portland hotel society
Tenants living in social housing at 844 Johnson Street will no longer be subject to restrictive guest policies following a B.C. Supreme Court ruling.

Tenants living in social housing deserve the same rights as everyone else, a B.C. Supreme Court judge ruled May 18.

Residents of social housing on 844 Johnson Street managed by the non-profit Portland Hotel Society (PHS) will no longer be subjected to blanket guest restrictions after they were ruled illegal in the court’s decision.

“This decision is about reaffirming respect for legal protections for all tenants,” said Douglas King, Together Against Poverty Society (TAPS) executive director, in a press release.

The PHS petitioned the Supreme Court after the Residential Tenancy Branch said that residents of the Johnson Street building are covered under the Residential Tenancy Act (RTA), and therefore should be afforded the same rights as tenants living in market housing.

In her decision, Justice Neena Sharma said the Portland Hotel Society failed to offer “any justification of why tenants who are being given a social benefit of below market housing … ought to be given less legal rights than tenants paying market rates.”

Plaintiffs argued guest policies were overly restrictive

In June 2016, shortly before the dismantling of Super InTent City, the provincial government purchased the 844 Johnson Street property to provide housing specifically for those who lived in the camp.

Those residents were required to sign a tenancy agreement that said they were allowed guests from 9 a.m. to 10 p.m. Tenants were also required to register their guests, who must display photo identification.

A copy of the guest policy posted in the building’s entrance also said no one under the age of 19 years old would be allowed in the building, and that guests had to be signed in by a resident at the front desk.

But according to court statements, residents said the policies were too restrictive in who was allowed to visit, and when.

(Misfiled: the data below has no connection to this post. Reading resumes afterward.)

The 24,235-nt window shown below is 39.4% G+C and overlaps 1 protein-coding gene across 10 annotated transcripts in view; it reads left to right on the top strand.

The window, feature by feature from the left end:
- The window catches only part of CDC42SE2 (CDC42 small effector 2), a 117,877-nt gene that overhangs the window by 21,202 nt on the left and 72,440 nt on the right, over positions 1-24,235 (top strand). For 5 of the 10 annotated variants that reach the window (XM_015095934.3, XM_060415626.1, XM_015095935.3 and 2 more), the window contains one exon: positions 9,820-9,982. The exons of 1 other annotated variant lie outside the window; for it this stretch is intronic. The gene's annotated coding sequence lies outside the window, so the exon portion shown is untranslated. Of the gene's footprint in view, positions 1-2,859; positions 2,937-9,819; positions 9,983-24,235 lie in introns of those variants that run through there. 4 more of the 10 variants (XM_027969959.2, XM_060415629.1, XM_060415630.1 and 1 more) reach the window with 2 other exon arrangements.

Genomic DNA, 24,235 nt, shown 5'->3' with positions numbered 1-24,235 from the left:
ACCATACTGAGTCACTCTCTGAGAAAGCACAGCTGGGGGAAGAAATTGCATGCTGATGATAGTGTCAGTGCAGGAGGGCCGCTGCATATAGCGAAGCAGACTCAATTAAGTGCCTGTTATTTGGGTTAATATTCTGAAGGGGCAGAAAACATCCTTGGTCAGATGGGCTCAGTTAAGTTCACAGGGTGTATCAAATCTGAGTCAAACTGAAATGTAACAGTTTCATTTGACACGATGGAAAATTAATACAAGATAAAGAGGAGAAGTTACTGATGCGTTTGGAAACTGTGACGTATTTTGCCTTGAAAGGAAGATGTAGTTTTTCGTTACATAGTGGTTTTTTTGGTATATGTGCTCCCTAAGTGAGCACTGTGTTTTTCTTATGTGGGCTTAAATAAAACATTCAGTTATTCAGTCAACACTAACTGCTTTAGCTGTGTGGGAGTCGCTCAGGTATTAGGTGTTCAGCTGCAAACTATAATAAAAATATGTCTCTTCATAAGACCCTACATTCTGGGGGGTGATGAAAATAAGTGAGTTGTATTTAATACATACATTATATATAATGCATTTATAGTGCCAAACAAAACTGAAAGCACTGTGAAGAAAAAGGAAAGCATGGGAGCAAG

Quinn Frederick, for example, said the policy impacted his relationships with friends and his support network. “There have been many instances in which my friends have come to visit me only to be turned away because they don’t have proper ID … I feel isolated as a result,” he said.

According to court documents, the PHS argued that parts of the RTA didn’t apply to social housing the same way it does to market housing.

But in her ruling, Sharma said the PHS “cited no case law or authority to suggest that the interpretation or application of the [RTA] is dependent in any way upon whether the landlord operates on the profit motive.”

Decision is ‘precedent-setting,’ says TAPS

Doug Swait, one of the plaintiffs and a resident of 844 Johnson Street, said he was pleased that the court recognized the rights of tenants living in supportive housing.

“This decision will go a long way toward ensuring that individuals living in supportive housing across BC know that they have rights and that these rights can be enforced, even when their landlord is a non-profit service provider,” he said.

Kevin Love, a Community Legal Assistance Society staff lawyer who represented the plaintiffs, said the case “confirms that subsidized and supported housing providers have to follow the rules just like everyone else.”

“Tenants do not give up all their rights just because they need support or help paying the rent,” he said.

Portland Hotel Society has not yet responded to a request for comment from Victoria Buzz. We’ll update if we hear back.

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